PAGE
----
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NeylasMom

Violet - Rhabdomyolysis, Update: Vet Recheck (#183)

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I also wanted to post now that I have some time in front of a computer what I think happened since quite a few people have mentioned how scary it is that this happened without her even running (I agree!). I was starting to formulate a theory based on a few things I read and then I got my hands on a copy of The Care of the Racing Greyhound and Teri also shared her experiences with Blu and that sealed the deal for me.

 

Right there under the list of 4 or 5 precursors to the acute (middle severity) from of ER is stress/anxiety/panting. I don't remember all of the details, but when the dog spends time anxious and panting there are changes to the blood pH and the body releases sodium bicarbonate to address that. Unfortunately sodium bicarbonate is what helps the body rid itself of the lactic acid and hydrogen ion buildup that causes ER. Heat/humidity (especially in an enclosed environment) are also precursors.

 

Ever since Violet had her near death strangulation episode in the car (yes, I am apparently trying very hard to kill my dog) she VERY occasionally will have a day where she won't lay down in the car, or might be reluctant to get in. It's so infrequent that I hadn't really worried about it. Except that Saturday morning was a day where she did that and she stood panting for an hour and 15 minutes of the hour and a half car ride. She wasn't obviously super anxious, panting wasn't really horrible, eyes weren't showing signs of stress, etc. so I wasn't too concerned. I asked her to lie down a few times and eventually she did, but 10-15 min later she popped back up.

 

I've gone over the circumstances of our hike over and over. We were out in the sun where it was warmer than I would have liked for a few tenths of a mile. The minute we were in the shade of the woods, we stopped for a long water break and to let the dogs calm down. We then continued slowly and at 8/10 of a mile in, we discussed our route and decided to be safe we'd cut our 6 mile hike down to 3 just to be certain we didn't run out of water for the dogs (we had 3 1/2-4 liters between the 2 of us). In the mile and a quarter that we went before her urine turned red, we stopped multiple times for water breaks. Zuri (who actually has a history of overheating) was if anything dragging a little behind Violet, but aside from them both panting and walking more slowly as you'd expect there was nothing to indicate that something was wrong with Violet until I saw her urine. The fact that we were only a little over a mile in when she was sick enough to have that much myoglobin in her urine despite our hydration efforts says to me that something had already got the ball rolling earlier and maybe that short hot uphill just set it fully into motion. To give you another clue about how easy we were taking it and how often we were stopping, it took us 3 hours to hike those 2 1/2 miles.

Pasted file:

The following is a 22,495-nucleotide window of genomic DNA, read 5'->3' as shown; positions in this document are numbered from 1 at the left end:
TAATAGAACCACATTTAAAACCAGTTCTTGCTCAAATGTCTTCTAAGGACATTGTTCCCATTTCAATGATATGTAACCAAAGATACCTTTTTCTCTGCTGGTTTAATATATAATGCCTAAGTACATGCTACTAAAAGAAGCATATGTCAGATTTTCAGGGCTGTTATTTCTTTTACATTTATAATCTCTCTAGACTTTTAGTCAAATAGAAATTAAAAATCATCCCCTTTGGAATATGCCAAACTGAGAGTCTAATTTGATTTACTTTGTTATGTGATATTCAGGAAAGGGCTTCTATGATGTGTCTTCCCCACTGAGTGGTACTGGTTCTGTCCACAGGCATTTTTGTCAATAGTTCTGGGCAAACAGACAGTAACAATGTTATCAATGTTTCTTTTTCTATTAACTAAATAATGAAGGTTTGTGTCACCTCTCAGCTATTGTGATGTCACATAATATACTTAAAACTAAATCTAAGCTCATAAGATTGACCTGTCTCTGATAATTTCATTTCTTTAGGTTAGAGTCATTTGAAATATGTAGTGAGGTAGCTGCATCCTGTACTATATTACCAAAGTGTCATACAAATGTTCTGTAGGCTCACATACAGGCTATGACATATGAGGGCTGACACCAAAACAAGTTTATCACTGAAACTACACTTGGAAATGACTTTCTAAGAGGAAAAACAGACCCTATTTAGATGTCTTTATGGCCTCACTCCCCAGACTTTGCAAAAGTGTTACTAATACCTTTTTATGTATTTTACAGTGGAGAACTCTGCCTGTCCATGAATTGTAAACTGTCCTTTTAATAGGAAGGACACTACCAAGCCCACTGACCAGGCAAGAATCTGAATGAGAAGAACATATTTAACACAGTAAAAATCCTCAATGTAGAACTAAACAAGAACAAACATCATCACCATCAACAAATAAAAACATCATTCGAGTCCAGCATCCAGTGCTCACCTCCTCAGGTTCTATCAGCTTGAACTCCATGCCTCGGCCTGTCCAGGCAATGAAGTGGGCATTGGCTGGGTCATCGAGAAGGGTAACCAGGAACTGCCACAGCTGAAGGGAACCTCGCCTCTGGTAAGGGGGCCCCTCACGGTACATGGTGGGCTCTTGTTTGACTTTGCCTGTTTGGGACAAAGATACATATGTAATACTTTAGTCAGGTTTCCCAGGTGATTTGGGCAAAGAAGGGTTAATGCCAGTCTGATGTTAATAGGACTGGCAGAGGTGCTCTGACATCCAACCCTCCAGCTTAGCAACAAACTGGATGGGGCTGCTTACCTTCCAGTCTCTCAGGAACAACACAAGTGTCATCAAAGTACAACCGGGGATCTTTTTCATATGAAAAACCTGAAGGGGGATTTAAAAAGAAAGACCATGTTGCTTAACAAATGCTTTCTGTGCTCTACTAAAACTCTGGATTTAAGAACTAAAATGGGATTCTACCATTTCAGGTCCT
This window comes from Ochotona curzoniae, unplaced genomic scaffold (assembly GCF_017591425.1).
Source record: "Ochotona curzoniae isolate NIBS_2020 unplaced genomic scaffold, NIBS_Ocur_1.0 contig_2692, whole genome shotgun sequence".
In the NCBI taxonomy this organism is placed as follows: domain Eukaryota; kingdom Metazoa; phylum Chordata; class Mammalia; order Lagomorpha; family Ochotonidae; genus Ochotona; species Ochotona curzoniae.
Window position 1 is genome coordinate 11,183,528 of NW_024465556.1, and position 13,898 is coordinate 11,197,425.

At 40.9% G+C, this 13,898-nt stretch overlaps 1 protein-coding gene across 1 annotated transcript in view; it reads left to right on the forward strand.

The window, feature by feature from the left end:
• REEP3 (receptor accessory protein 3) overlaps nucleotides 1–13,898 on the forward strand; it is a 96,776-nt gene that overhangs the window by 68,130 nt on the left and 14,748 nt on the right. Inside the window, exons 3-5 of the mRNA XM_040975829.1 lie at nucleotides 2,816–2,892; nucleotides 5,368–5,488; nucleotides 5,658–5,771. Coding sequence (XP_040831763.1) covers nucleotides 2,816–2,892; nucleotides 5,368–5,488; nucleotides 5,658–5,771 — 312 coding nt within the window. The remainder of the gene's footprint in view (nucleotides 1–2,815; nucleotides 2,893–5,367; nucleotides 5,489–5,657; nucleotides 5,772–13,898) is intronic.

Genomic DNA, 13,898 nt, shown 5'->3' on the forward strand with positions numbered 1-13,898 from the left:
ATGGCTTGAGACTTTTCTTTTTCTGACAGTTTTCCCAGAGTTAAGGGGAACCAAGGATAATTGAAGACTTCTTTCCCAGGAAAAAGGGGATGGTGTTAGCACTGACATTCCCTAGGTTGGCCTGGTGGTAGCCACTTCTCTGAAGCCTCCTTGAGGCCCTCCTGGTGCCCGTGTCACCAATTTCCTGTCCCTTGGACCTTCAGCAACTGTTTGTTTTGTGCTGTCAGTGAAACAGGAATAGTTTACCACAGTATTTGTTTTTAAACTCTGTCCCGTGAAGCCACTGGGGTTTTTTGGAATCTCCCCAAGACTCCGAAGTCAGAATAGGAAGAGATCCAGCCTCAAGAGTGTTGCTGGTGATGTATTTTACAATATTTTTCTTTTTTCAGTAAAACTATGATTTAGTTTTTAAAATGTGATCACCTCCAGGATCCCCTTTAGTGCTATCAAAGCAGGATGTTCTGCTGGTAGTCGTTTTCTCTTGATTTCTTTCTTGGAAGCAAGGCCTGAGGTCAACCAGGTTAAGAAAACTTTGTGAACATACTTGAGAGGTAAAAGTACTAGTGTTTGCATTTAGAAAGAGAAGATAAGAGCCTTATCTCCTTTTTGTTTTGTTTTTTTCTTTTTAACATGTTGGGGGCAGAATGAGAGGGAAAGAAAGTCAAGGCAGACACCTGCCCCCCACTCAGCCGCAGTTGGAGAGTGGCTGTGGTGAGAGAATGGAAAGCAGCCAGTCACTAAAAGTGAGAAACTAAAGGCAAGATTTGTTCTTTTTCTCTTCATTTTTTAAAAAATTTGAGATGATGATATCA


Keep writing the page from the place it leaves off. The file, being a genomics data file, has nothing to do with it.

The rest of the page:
This terrifies me, especially because I've heard that once a dog has an episode they're more prone to future episodes. The fact that some seemingly mild stress in the car before what would have otherwise been an uneventful hike could have caused this terrifies me. She's more likely to be stressed in the car when I'm taking her somewhere before I head out of town - most likely because that's when the incident in the car happened, but probably also in part because she knows I'm leaving. What if that sets off the process again and then I drop her off with someone who isn't as alert as I was? You can inform people obviously of the seriousness and what to look for, but in my experience people just don't get it until they experience it. Heck, the vets and vet techs both on the phone on the hike and then in the vet's office were all telling me she just probably had a bad UTI. It just scares the crap out of me. I guess I should just keep focused on getting her home and fully recovered before I start stressing about the next thing, huh? :P But I have a good bit of travel in the next 2 months so it's on my mind. :unsure

Anyway, I'm rambling :blah, I mostly just wanted to share how I think it happened so other people could be aware.

Edited by NeylasMom

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Jen, CPDT-KA with Zuri, lab in a greyhound suit, Violet, formerly known as Faith, Skye, the permanent puppy, Cisco, resident cat, and my baby girl Neyla, forever in my heart

"The great thing about science is that you're free to disagree with it, but you'll be wrong."

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She's more likely to be stressed in the car when I'm taking her somewhere before I head out of town - most likely because that's when the incident in the car happened, but probably also in part because she knows I'm leaving. What if that sets off the process again and then I drop her off with someone who isn't as alert as I was? You can inform people obviously of the seriousness and what to look for, but in my experience people just don't get it until they experience it. Heck, the vets and vet techs both on the phone on the hike and then in the vet's office were all telling me she just probably had a bad UTI. It just scares the crap out of me. I guess I should just keep focused on getting her home and fully recovered before I start stressing about the next thing, huh? :P But I have a good bit of travel in the next 2 months so it's on my mind. :unsure

 

Consider delivering her to her temporary home-away-from-home 24 hours early. You may pay for an extra day of boarding, but you can deliver her and keep in close touch in those first few hours with whoever's keeping her. And if you deliver her before you do obvious packing and stuff at home, you might be able to head off the whole thing if she stays calmer to start with. And you can tell the person keeping her about restricting Violet's activity, especially for the first several hours.


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Kathy and Q (CRT Qadeer from Fuzzy's Cannon and CRT Bonnie) and
Jane (WW's Aunt Jane from Trent Lee and Aunt M); photos to come.

Missing Silver (5.19.2005-10.27.2016), Tigger (4.5.2007-3.18.2016),
darling Sam (5.10.2000-8.8.2013), Jacey-Kasey (5.19.2003-8.22.2011), and Oreo (1997-3.30.2006)